Try Our Apps


Famous Last Words


[ig-zaj-uh-reyt] /ɪgˈzædʒ əˌreɪt/
verb (used with object), exaggerated, exaggerating.
to magnify beyond the limits of truth; overstate; represent disproportionately:
to exaggerate the difficulties of a situation.
to increase or enlarge abnormally:
Those shoes exaggerate the size of my feet.
verb (used without object), exaggerated, exaggerating.
to employ exaggeration, as in speech or writing:
a person who is always exaggerating.
Origin of exaggerate
1525-35; < Latin exaggerātus (past participle of exaggerāre heap up), equivalent to ex- ex-1 + agger heap + -ātus -ate1
Related forms
exaggeratingly, adverb
exaggerator, noun
nonexaggerating, adjective
overexaggerate, verb, overexaggerated, overexaggerating.
unexaggerating, adjective
1. embellish, amplify, embroider. 2. inflate.
1. minimize. Unabridged
Based on the Random House Dictionary, © Random House, Inc. 2017.
Cite This Source
Examples from the Web for exaggerating
Contemporary Examples
Historical Examples
  • I think you are exaggerating the effect of any small attentions of mine toward Miss Bennet.

    Pride and Prejudice, a play Mary Keith Medbery Mackaye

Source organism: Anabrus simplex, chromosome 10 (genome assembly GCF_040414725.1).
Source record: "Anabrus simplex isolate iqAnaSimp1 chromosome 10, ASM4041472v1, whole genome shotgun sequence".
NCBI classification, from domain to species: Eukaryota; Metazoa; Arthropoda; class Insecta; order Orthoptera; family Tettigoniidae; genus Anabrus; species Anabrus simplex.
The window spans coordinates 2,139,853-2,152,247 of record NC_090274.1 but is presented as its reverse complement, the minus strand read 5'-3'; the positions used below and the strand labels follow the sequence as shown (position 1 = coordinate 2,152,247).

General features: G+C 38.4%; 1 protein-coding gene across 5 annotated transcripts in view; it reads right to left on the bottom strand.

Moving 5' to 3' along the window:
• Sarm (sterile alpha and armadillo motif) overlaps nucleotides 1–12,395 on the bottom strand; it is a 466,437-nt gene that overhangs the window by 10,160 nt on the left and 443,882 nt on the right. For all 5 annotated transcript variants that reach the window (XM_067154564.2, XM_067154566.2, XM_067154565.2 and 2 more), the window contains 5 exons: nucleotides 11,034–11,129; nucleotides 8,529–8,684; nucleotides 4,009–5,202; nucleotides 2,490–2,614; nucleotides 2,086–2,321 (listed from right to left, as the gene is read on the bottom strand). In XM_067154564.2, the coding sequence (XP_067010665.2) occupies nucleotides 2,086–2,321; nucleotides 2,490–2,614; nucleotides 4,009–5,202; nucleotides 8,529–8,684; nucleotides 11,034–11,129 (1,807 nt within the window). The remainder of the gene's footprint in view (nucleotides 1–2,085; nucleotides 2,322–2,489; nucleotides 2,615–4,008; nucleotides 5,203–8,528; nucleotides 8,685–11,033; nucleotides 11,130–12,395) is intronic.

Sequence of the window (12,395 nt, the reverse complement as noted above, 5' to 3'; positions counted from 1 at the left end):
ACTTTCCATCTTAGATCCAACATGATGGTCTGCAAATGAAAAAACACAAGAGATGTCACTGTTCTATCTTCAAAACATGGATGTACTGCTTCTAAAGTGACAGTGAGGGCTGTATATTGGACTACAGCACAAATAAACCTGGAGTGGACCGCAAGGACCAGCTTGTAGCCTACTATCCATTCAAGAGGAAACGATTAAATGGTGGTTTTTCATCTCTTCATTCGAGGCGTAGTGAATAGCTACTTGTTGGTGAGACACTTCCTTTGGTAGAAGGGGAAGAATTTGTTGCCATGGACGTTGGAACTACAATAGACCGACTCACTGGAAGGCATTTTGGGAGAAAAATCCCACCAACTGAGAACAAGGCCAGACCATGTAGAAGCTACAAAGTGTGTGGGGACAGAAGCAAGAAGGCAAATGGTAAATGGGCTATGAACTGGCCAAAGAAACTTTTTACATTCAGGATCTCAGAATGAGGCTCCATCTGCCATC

• This intrigue of his is either serious or not; if it be not, I distress her in exaggerating it.

    The Regent's Daughter Alexandre Dumas (Pere)
  • Woolridge's artist had a wild humor that gave the show away by exaggerating the innocence and idiocy of Woolridge's victims.

    The Combined Maze May Sinclair
  • It may be thought we are exaggerating the effects of a science which is yet in its infancy.

  • You'll think I'm exaggerating, but I vow we had not gone more than ten miles further before that chain broke again.

    The Lightning Conductor C. N. Williamson
British Dictionary definitions for exaggerating


to regard or represent as larger or greater, more important or more successful, etc, than is true
(transitive) to make greater, more noticeable, etc, than usual: his new clothes exaggerated his awkwardness
Derived Forms
exaggeratingly, adverb
exaggeration, noun
exaggerative, exaggeratory, adjective
exaggerator, noun
Word Origin
C16: from Latin exaggerāre to magnify, from aggerāre to heap, from agger heap
Collins English Dictionary - Complete & Unabridged 2012 Digital Edition
© William Collins Sons & Co. Ltd. 1979, 1986 © HarperCollins
Publishers 1998, 2000, 2003, 2005, 2006, 2007, 2009, 2012
Cite This Source
Word Origin and History for exaggerating



1530s, "to pile up, accumulate," from Latin exaggeratus, past participle of exaggerare "heighten, amplify, magnify," literally "to heap, pile, load, fill," from ex- "thoroughly" (see ex-) + aggerare "heap up," from agger (genitive aggeris) "heap," from aggerere "bring together, carry toward," from ad- "to, toward" + gerere "carry" (see gest). Sense of "overstate" first recorded in English 1560s. Related: Exaggerated; exaggerating.

Online Etymology Dictionary, © 2010 Douglas Harper
Cite This Source

Word of the Day

Difficulty index for exaggerate

Some English speakers likely know this word

Word Value for exaggerating

Scrabble Words With Friends

Nearby words for exaggerating